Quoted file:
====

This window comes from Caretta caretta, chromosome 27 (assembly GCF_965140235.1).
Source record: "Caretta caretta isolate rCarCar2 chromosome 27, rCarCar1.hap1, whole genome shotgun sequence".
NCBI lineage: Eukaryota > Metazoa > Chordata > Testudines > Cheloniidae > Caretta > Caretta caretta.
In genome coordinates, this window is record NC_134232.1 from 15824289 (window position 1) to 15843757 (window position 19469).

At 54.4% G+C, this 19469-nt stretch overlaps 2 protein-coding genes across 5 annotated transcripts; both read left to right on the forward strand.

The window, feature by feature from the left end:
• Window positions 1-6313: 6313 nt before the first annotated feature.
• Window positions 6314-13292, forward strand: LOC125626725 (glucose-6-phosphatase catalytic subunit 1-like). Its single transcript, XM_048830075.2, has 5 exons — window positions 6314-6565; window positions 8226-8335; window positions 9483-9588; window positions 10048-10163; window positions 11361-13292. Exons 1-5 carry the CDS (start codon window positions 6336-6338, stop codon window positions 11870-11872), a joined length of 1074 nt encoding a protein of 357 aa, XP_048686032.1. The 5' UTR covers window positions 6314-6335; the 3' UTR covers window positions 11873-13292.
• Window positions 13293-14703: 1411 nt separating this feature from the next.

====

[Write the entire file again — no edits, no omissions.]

This window comes from Caretta caretta, chromosome 27 (assembly GCF_965140235.1).
Source record: "Caretta caretta isolate rCarCar2 chromosome 27, rCarCar1.hap1, whole genome shotgun sequence".
NCBI lineage: Eukaryota > Metazoa > Chordata > Testudines > Cheloniidae > Caretta > Caretta caretta.
In genome coordinates, this window is record NC_134232.1 from 15824289 (window position 1) to 15843757 (window position 19469).

At 54.4% G+C, this 19469-nt stretch overlaps 2 protein-coding genes across 5 annotated transcripts; both read left to right on the forward strand.

The window, feature by feature from the left end:
• Window positions 1-6313: 6313 nt before the first annotated feature.
• Window positions 6314-13292, forward strand: LOC125626725 (glucose-6-phosphatase catalytic subunit 1-like). Its single transcript, XM_048830075.2, has 5 exons — window positions 6314-6565; window positions 8226-8335; window positions 9483-9588; window positions 10048-10163; window positions 11361-13292. Exons 1-5 carry the CDS (start codon window positions 6336-6338, stop codon window positions 11870-11872), a joined length of 1074 nt encoding a protein of 357 aa, XP_048686032.1. The 5' UTR covers window positions 6314-6335; the 3' UTR covers window positions 11873-13292.
• Window positions 13293-14703: 1411 nt separating this feature from the next.